Whether or not to use food grade diatomaceous earth (DE) in one’s flock is a decision each chicken-keeper must make for themselves. As a new chicken-keeper, I read quite a lot about DE before purchasing a ten pound bag, thinking that the claimed benefits sounded tremendous, but I wondered whether it was possible for a product that claimed to fix so many problems in humans and animals could be the real deal. I had also read concerning reports of the carcinogenic effects on humans breathing crystalline DE and the manufacturers’ warnings to wear a respirator when using food grade DE (which is primarily amorphous DE, but also contains the more dangerous, crystalline form).
Chickens maintain their feathers and skin and control parasites by dust bathing, which is no more than a dry dirt bath. Some claim that adding DE to the dust bathing area combats external parasites (mites, lice, fleas) and that adding it to their feed controls internal parasites (worms).
Whenever I have technical or scientific questions, I defer to trained, experienced, respected, experts for guidance. In deciding whether to use DE in/around/with/on/near my backyard chickens, I looked to several highly respected experts in the poultry world for their opinions about the claimed benefits and any dangers of food grade diatomaceous earth: Gail Damerow and Dr. Mike Petrik, DVM, MSc, a practicing chicken veterinarian. Please also read about the dangers of DE from an experienced, well-respected herbalist in a separate article on my blog, which can be found HERE.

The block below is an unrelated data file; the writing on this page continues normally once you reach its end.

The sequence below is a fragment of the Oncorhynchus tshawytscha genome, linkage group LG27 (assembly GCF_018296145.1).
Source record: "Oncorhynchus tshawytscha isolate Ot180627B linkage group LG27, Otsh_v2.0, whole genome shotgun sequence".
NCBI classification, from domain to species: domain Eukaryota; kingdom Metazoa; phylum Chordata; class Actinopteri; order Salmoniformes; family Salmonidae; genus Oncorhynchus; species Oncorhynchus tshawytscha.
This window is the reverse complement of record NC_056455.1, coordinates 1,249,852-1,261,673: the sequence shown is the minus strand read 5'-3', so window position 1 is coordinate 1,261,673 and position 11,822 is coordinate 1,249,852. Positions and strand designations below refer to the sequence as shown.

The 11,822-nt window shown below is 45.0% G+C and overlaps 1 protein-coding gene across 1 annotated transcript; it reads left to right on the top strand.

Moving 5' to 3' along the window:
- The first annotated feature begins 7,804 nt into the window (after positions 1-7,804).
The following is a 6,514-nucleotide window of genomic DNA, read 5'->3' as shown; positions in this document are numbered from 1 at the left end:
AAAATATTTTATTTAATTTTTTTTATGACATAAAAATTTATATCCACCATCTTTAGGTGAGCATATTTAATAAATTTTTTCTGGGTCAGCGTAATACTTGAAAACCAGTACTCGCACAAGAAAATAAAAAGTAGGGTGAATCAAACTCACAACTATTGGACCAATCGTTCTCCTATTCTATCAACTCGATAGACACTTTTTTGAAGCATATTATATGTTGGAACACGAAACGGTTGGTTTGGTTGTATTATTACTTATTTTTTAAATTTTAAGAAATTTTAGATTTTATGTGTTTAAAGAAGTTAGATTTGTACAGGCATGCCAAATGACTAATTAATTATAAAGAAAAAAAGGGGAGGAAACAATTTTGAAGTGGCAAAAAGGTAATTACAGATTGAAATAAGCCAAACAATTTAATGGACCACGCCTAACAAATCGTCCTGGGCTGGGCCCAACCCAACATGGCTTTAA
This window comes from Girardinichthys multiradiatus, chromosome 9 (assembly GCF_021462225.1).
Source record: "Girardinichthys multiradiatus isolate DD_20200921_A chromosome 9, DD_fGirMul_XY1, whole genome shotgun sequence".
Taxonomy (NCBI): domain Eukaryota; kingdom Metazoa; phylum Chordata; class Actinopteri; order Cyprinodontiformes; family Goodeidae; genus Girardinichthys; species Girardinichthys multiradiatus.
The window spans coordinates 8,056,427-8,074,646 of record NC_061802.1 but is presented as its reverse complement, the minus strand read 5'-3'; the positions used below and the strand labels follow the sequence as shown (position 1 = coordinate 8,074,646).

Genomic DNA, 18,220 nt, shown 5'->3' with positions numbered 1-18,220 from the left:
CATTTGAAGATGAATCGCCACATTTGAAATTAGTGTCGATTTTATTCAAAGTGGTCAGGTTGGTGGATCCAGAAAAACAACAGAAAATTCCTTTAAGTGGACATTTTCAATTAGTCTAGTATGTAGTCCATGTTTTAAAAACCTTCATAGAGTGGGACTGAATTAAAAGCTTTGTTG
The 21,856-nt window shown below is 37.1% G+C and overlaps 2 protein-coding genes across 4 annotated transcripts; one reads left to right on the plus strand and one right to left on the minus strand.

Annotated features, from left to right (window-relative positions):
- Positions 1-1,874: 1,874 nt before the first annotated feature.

According to Gail Damerow in The Chicken Encyclopedia, adding diatomaceous earth, wood ashes or lime-and-sulfur garden powder to their dust bath is hazardous to their respiratory health and should be avoided unless they are “seriously infested” with parasites. Even in that case, she writes, “the benefit may outweigh the danger of TEMPORARILY adding such materials.” (p. 93 emphasis added)
Damerow also states: “Diatomaceous earth is also sometimes fed to chickens as a dewormer, which supposedly causes dehydration and death to internal parasites. But when combined with a chicken’s saliva, diatomaceous earth softens and loses its cutting edge. The only way it could dehydrate internal parasites would be if it contained a hydrophilic substance that draws moisture from a parasite’s body, and such a substance would equally affect the chicken’s innards.”
In The Chicken Health Handbook, 2ed, Damerow states, “Some types of respirable dust physically stick to lung tissue…(r)espirable particles of diatomaceous earth is an example of dust that sticks, causing scar tissue to form that impairs respiration.” (pg. 158 emphasis added)
I also asked Dr. Mike Petrik, DVM, MSc, aka: The Chicken Vet, for his thoughts about DE. He is a practicing veterinarian who works with professional farmers and has overseen the care of millions of laying hens in his practice. What follows is his written response.
“The question regarding diatomaceous earth is almost a question of philosophy. Many people are of the mindset that “natural” is better, and that there is an automatic benefit to anything that is found in the dirt, plants or animals around us. I, being trained in a western medical-type program, don’t believe this to be the truth. Diatomaceous earth (DE) is a great example of this. DE is fossilized algae. Translated, it is ~90% silica (sand), 2-4% alumina (a component of aluminum), and 0.5-2% iron oxide (rust). I can find the same stuff on the floor of any autobody repair shop as the result of sandblasting old cars.